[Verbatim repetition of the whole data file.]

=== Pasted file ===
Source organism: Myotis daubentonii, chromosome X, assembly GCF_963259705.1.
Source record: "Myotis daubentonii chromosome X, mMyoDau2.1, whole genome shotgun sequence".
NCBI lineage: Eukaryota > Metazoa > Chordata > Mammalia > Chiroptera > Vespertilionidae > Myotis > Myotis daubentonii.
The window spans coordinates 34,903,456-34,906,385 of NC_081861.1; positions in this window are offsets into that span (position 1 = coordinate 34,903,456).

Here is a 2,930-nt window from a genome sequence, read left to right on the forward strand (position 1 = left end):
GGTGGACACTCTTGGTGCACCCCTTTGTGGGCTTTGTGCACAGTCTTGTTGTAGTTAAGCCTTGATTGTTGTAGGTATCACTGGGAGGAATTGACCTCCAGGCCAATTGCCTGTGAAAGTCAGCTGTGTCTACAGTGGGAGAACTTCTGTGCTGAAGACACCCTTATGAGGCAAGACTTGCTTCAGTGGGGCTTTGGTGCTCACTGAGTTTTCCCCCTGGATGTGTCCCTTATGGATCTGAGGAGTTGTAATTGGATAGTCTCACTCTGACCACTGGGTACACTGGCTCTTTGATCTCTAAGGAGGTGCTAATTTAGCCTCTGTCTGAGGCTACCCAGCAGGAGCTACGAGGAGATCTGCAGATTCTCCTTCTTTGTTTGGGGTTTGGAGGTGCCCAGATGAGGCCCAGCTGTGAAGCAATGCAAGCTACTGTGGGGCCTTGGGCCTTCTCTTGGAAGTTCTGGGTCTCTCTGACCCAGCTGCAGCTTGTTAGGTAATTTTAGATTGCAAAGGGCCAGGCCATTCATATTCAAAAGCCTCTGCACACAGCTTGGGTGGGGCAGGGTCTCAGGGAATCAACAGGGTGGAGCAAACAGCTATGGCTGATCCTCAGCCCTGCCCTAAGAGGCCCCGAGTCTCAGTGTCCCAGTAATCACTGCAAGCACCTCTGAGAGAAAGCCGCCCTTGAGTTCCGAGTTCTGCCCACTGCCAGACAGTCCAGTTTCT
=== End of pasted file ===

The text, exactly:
Source organism: Myotis daubentonii, chromosome X, assembly GCF_963259705.1.
Source record: "Myotis daubentonii chromosome X, mMyoDau2.1, whole genome shotgun sequence".
NCBI lineage: Eukaryota > Metazoa > Chordata > Mammalia > Chiroptera > Vespertilionidae > Myotis > Myotis daubentonii.
The window spans coordinates 34,903,456-34,906,385 of NC_081861.1; positions in this window are offsets into that span (position 1 = coordinate 34,903,456).

Here is a 2,930-nt window from a genome sequence, read left to right on the forward strand (position 1 = left end):
GGTGGACACTCTTGGTGCACCCCTTTGTGGGCTTTGTGCACAGTCTTGTTGTAGTTAAGCCTTGATTGTTGTAGGTATCACTGGGAGGAATTGACCTCCAGGCCAATTGCCTGTGAAAGTCAGCTGTGTCTACAGTGGGAGAACTTCTGTGCTGAAGACACCCTTATGAGGCAAGACTTGCTTCAGTGGGGCTTTGGTGCTCACTGAGTTTTCCCCCTGGATGTGTCCCTTATGGATCTGAGGAGTTGTAATTGGATAGTCTCACTCTGACCACTGGGTACACTGGCTCTTTGATCTCTAAGGAGGTGCTAATTTAGCCTCTGTCTGAGGCTACCCAGCAGGAGCTACGAGGAGATCTGCAGATTCTCCTTCTTTGTTTGGGGTTTGGAGGTGCCCAGATGAGGCCCAGCTGTGAAGCAATGCAAGCTACTGTGGGGCCTTGGGCCTTCTCTTGGAAGTTCTGGGTCTCTCTGACCCAGCTGCAGCTTGTTAGGTAATTTTAGATTGCAAAGGGCCAGGCCATTCATATTCAAAAGCCTCTGCACACAGCTTGGGTGGGGCAGGGTCTCAGGGAATCAACAGGGTGGAGCAAACAGCTATGGCTGATCCTCAGCCCTGCCCTAAGAGGCCCCGAGTCTCAGTGTCCCAGTAATCACTGCAAGCACCTCTGAGAGAAAGCCGCCCTTGAGTTCCGAGTTCTGCCCACTGCCAGACAGTCCAGTTTCT